SIMPLIFYING DISTRIBUTED TESTS Because the protection system and its logic and coordination are usually distributed over several relays, it is necessary to inject currents and voltages synchronously to all relays on the system. This can even imply the synchronous injection to relays which are distributed over long distances. In the past, this required a coordination of the injection via phone over all ends. The analysis of the protection system behavior was only possible after the test when all the results were merged. RelaySimTest simplifies distributed tests by controlling multiple test sets simultaneously, either by direct connection or via an ordinary internet connection. To control test sets over the internet, all remote relays grant remote access over a cloud infrastructure secured via a password. The main application finds the remote device via their ID and takes control. The cloud infrastructure is offered by OMICRON worldwide, free of charge. This way the test is started by one application. All results are immediately present after execution so that further investigations can be started in case of a failed test, for example, by moving the fault position and re-executing straight away. Using the CMGPS 588 brings a mobile and very flexible but highly accurate time reference to the test configuration and synchronizes the complete test procedure. This PTP grandmaster clock acts as a time reference and is a plug-and-play device connected to the test system (for example, a CMC test set) via Ethernet cable, from which it also gets its power supply (PoE). Either each test system is connected to its own CMGPS 588 or a one-time reference is connected via a PTP-transparent switch to several test systems. Possible time delays generated by the Ethernet cable are eliminated using a time stamp that is labeled to the time signal when sent from the time reference and received at the test system. When the test sets are switched on they notify RelaySimTest about their activity and time synchronicity so that it takes over the control of the whole test procedure. As soon as the test is initiated, RelaySimTest sends the test transients and the test start time to the test sets. Using the CMGPS 588 time reference all test sets will start the test at exactly the same time by sending the transient signals to the relays and then recording their reaction. These reactions are automatically transferred from the test systems to RelaySimTest where the data will be analyzed and displayed. All results are immediately available for evaluation and assessment in one application (for example, measuring delay times of teleprotection signals). This makes the execution of distributed test steps as easy as a single-end injection because no manual coordination of the start of the respective test steps is necessary. Even multiple test steps can be executed automatically in a row without any manual interaction.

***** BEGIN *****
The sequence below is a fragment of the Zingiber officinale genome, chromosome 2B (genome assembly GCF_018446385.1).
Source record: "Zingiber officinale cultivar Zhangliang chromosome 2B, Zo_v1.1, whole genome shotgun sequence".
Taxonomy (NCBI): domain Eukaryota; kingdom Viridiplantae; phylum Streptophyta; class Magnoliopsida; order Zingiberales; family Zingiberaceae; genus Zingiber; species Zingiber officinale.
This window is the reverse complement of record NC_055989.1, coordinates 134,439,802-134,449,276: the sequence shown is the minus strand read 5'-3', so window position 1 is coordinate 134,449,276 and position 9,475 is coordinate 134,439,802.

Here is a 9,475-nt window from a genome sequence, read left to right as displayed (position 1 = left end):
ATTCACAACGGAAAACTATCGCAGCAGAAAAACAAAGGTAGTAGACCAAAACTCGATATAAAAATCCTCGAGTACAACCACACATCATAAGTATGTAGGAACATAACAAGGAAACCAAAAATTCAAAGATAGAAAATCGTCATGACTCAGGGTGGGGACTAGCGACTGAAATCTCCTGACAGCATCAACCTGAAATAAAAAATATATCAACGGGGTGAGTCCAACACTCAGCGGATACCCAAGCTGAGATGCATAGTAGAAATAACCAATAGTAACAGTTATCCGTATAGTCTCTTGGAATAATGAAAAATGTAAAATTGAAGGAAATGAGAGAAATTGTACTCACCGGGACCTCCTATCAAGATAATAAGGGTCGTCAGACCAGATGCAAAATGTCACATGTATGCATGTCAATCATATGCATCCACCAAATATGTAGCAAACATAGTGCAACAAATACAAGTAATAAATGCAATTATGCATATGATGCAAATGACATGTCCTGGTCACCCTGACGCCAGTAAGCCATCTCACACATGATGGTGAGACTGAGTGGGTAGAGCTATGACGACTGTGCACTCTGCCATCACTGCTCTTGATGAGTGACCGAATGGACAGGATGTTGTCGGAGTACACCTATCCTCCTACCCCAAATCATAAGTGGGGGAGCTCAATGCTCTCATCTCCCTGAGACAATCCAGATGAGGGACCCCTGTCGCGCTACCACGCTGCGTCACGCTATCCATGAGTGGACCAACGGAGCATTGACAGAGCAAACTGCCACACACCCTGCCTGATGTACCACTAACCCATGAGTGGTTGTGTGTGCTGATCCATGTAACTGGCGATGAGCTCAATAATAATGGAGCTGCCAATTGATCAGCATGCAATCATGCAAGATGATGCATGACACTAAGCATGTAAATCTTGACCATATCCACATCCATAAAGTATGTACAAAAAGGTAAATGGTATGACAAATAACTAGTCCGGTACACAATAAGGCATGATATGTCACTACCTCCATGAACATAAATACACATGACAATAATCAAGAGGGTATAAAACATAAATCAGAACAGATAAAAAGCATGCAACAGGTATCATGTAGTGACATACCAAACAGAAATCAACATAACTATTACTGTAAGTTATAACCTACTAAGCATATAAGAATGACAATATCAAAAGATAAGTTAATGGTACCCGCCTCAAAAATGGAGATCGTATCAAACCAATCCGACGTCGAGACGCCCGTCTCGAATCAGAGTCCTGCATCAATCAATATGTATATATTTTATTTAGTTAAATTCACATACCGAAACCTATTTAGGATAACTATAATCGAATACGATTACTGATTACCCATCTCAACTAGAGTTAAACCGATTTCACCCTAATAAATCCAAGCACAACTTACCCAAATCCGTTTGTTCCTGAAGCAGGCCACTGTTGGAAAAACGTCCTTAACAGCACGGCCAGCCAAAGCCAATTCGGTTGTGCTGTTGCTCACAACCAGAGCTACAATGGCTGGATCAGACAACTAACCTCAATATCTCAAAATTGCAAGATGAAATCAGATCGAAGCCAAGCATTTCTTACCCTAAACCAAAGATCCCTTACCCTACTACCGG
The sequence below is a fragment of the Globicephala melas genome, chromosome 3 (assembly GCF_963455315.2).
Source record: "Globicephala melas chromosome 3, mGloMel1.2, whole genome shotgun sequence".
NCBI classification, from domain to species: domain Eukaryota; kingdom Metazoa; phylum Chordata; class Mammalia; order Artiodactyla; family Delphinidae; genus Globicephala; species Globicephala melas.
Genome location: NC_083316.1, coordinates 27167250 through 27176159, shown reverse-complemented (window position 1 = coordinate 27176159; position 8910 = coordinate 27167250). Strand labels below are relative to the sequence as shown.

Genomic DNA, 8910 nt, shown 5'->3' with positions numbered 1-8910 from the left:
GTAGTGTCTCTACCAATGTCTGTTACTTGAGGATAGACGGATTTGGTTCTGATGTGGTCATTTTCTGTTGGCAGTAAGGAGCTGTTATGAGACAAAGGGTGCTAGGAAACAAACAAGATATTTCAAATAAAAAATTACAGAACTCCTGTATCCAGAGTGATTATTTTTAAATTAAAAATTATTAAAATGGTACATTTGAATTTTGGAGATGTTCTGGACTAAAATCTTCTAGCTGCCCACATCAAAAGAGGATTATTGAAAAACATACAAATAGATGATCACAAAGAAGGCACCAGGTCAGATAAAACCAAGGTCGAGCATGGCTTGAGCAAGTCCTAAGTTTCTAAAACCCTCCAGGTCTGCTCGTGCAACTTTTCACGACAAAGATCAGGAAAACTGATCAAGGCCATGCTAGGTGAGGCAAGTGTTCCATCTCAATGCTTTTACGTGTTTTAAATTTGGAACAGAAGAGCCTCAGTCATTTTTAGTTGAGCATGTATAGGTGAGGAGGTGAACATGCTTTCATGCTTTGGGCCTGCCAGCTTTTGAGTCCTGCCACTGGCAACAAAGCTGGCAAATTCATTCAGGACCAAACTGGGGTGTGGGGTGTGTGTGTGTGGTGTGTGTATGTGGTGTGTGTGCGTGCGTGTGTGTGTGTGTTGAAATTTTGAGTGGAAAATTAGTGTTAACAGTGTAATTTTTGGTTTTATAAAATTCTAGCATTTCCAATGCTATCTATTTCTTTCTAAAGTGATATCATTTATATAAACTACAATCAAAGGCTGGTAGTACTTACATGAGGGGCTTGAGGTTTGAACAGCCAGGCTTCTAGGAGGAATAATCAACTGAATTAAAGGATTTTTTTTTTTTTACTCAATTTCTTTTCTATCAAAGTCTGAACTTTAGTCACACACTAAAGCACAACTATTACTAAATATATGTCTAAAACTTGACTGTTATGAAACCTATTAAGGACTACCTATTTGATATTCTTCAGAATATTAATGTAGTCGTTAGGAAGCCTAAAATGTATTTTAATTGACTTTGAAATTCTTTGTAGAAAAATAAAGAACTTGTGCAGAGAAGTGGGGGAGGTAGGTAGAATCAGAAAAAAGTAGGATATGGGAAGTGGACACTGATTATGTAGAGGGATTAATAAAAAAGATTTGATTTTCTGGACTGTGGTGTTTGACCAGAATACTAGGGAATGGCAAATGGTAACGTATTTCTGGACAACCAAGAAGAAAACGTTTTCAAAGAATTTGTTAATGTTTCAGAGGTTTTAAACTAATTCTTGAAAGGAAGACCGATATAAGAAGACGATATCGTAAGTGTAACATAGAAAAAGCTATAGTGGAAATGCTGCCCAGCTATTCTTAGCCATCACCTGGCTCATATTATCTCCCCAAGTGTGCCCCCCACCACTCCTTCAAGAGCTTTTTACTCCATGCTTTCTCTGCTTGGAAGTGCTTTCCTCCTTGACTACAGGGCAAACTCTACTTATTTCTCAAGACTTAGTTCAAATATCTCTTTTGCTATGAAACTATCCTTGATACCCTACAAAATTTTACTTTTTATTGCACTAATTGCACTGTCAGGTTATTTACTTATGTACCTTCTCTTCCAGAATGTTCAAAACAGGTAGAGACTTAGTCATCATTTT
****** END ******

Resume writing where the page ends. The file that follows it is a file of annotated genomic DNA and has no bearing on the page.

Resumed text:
ITERATIVE CLOSED LOOP SIMULATION Modern protection relays require realistic current and voltage signals to proceed with more complex sequences. If, for example, the current doesn’t interrupt although


Figure 1: The steps during the development of a protection system become more and more complex

the trip signal was issued by the relay, the circuit breaker failure function will prevent an auto-reclose. To test the auto-reclose sequence without specifying every breaker event manually, a closed loop simulation is required. Realtime closed loop simulations are already established in laboratories and at manufacturers, but they require an expensive and heavy hardware that is not usable in the field. Neither is it possible to run these real-time simulators over distance for distributed relays. RelaySimTest utilizes a unique solution called Iterative Closed Loop simulation. Instead of running the closed loop in real-time, the simulation runs in iterations. With every iteration a new event gets added automatically to the sequence until the sequence is complete. This enables RelaySimTest to test every protection concept just by placing a fault and observing the reactions of the protection system, even when the relays are distributed.

Figure 2: RelaySimTest simplifies the test preparation procedure, for example, by using an intuitive grid editor, realistic simulated waveforms and automatic calculated test values.

RELAYSIMTEST ADDRESSES COUNTLESS USE CASES RelaySimTest has already proven its usefulness in many realworld field tests. Just to name a few applications that are possible or have already worked particularly well: • Busbar protection. Because RelaySimTest can control multiple test sets, it is possible to inject to all bay units simultaneously. • Three terminal lines. The possibility to run the test sets over a mobile internet connection reduced the field test time significantly. Also the preparation time was heavily reduced because no separate calculation was required, as it was taken care of by the power system simulation integrated into RelaySimTest. • Power-swing blocking. • Series compensated lines. • Distribution networks with non-fault interrupting sectionalizers. In such ring-networks a main breaker interrupts the fault current. The sectionalizers isolate the fault and the system gets restored. • New testing procedures for modern protective relays with complex algorithms.